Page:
October 31, 2018
Statement on Proposals to Modify Enhanced Prudential Standards for Large Banking Organizations by Vice Chairman for Supervision Randal K. Quarles
Good morning. I want to begin by thanking our staff for the formidable effort that stands behind the proposals before us today. Congress passed the Economic Growth, Regulatory Relief, and Consumer Protection Act barely five months ago, and completing the thorough analysis and detailed drafting for a major regulatory proposal in that handful of months--over a year ahead of the statutory deadline--has required ardent focus and dedication, well beyond the norm.
Fundamentally, these proposals embody an important principle: the character of regulation should match the character of a firm. We have learned much in the period since the crisis about how to assess both sides of that tailoring equation. Up to now, the Board has accomplished this alignment through the simple sorting mechanisms of asset size and international exposure. As our experience with measuring the risk profile and systemic footprint of large firms has increased over the past 10 years, we have developed more risk-sensitive proxies--ones that relate more directly to the interconnectedness and complexity of firms--to assess the character of the firms we regulate and to determine the regulations and supervisory frameworks that should apply to them.
Let me spend a few minutes focusing on the U.S. banking firms with total assets between $100 and $250 billion. These are firms that for the most part do not exhibit meaningful levels of interconnectedness and complexity. Accordingly, the liquidity coverage ratio (LCR) and the proposed net stable funding ratio (NSFR) requirements would be eliminated for these firms. But liquidity risk still exists for these firms and, accordingly, liquidity requirements would not disappear altogether. The firms' internal liquidity stress testing, risk management, and reporting requirements would continue, though liquidity stress testing and reporting would become significantly less frequent. For capital, these firms would move to a two-year cycle for supervisory stress testing, and would no longer be subject to the statutory company-run stress testing requirements. While the proposal will not be final in time to be formally effective for the 2019 supervisory stress tests, I expect that the Board will move promptly to vote on action making 2019 an 'off-cycle' year, in which we would rely more on normal-course supervisory tools. Effecting the two-year cycle for the firms in this size range as soon as possible would provide immediate burden relief consistent with the statute's intent.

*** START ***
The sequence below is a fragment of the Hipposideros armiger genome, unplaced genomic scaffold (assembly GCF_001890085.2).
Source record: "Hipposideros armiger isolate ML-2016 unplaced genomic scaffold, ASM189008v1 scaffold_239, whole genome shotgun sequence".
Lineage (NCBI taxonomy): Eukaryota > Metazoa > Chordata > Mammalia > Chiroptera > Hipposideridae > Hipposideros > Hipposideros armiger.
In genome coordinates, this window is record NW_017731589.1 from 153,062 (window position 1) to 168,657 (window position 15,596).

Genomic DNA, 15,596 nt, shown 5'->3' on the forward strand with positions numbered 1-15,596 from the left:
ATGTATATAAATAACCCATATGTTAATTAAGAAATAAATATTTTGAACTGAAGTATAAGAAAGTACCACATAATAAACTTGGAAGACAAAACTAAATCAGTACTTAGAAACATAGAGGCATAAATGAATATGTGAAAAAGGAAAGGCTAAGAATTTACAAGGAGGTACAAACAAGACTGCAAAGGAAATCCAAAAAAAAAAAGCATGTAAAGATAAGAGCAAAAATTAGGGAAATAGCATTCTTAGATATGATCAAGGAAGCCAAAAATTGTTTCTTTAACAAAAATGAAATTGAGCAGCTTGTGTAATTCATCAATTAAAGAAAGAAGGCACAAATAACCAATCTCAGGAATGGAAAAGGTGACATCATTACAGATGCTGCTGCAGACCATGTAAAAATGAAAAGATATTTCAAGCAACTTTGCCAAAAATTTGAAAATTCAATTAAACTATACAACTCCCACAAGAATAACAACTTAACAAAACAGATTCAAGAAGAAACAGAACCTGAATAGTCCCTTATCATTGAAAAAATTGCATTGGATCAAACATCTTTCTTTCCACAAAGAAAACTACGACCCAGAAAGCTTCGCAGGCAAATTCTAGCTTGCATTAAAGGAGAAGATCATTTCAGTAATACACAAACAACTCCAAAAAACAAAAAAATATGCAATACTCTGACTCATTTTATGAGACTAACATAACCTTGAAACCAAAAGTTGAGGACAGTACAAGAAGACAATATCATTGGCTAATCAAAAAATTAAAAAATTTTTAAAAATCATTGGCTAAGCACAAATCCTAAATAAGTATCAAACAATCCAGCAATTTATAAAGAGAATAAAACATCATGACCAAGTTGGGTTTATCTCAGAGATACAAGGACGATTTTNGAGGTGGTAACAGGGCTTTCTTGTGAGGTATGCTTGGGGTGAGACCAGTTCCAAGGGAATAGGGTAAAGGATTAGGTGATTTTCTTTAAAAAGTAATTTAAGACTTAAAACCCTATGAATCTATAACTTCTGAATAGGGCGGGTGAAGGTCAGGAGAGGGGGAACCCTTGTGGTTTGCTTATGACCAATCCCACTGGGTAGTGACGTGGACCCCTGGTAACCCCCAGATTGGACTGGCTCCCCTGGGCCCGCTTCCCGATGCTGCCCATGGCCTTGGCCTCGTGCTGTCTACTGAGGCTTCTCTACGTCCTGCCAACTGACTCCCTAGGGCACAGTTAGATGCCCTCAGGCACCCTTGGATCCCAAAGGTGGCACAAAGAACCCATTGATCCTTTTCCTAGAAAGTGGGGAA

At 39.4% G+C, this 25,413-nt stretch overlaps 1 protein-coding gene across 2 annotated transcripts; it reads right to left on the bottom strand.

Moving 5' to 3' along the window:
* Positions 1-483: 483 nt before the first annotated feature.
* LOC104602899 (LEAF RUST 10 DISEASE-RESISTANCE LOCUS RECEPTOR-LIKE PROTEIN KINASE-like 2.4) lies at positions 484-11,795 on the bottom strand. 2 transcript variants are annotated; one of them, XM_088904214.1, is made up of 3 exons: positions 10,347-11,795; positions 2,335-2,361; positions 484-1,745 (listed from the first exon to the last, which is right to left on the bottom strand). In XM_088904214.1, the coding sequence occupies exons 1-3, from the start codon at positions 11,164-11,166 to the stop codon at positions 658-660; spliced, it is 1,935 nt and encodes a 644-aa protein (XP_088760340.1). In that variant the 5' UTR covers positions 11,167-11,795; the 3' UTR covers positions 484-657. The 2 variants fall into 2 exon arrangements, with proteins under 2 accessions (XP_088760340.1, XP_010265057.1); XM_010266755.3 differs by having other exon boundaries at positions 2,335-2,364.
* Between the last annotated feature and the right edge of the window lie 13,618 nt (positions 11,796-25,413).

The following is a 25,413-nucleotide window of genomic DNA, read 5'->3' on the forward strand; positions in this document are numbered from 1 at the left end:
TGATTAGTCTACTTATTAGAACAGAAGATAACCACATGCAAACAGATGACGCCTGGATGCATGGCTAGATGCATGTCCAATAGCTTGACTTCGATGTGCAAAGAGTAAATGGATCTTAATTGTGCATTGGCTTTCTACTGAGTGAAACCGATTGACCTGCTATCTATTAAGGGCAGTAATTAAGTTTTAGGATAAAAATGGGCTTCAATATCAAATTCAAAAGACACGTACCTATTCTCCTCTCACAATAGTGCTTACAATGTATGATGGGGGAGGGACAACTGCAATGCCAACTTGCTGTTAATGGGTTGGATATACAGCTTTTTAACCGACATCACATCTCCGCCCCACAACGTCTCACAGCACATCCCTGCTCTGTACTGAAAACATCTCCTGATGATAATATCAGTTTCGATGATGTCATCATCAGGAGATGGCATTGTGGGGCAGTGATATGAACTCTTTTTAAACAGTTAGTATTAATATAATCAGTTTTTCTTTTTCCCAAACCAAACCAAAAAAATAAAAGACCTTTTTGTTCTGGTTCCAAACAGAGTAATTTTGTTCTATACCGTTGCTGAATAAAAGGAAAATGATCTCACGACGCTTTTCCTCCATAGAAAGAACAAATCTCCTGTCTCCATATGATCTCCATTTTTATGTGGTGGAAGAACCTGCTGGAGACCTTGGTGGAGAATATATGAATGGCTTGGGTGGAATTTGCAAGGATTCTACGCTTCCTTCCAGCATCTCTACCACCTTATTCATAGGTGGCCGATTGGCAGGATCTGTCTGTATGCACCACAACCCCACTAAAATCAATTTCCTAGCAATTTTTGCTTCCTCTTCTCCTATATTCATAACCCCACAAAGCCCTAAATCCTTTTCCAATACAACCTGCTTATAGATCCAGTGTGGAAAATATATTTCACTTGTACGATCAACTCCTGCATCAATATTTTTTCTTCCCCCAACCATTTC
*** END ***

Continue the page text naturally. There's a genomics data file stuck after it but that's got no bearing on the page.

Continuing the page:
Turning to those firms with greater than $250 billion in assets, but that are not global systemically important banks, the proposal notably modifies an important aspect of their standardized liquidity regulation. These firms would move from being subject to the full LCR, and NSFR when it is finalized, to a modified LCR calibrated at a level in the range of 70-85% of the full LCR. A reduction of this magnitude is appropriate because most U.S. banking firms in this group are not engaged in complex activities and have more stable funding than systemic banks given their relatively traditional business models. At the same time, the proposed requirements recognize the importance for firms of this size to still be subject to significant standardized liquidity standards, as well as internal liquidity stress testing and risk management requirements.
The purpose of the package of proposed changes is not to reduce the capital adequacy or liquidity resiliency of the U.S. regional bank holding companies. To illustrate that, let me take a moment to share the impact in a broader perspective. The total amount of capital maintained by large bank holding companies that are subject to stress testing requirements is currently about $1.3 trillion. The cumulative effect of the proposed changes we are considering today would result in a decrease of $8 billion of required capital, or a change of 0.6 percent.
On the liquidity side, the same set of firms maintains approximately $3.1 trillion of high quality liquid assets. The cumulative effect of the proposed changes, would be a reduction of between 2 to 2.5 percent of high quality liquid assets, depending on where the final rule lands in the proposed 70-85% range. Although the regulatory relief from these proposals may be modest in the grand aggregate, for many of the affected firms individually the changes should meaningfully reduce the compliance burden associated with their regulation. As a result, I am hopeful that firms will see reduced regulatory complexity and easier compliance with no decline in the resiliency of the U.S. banking system. I look forward to hearing staff's presentations of the details of the proposals, and will now turn it over to Mike Gibson, the director of supervision and regulation.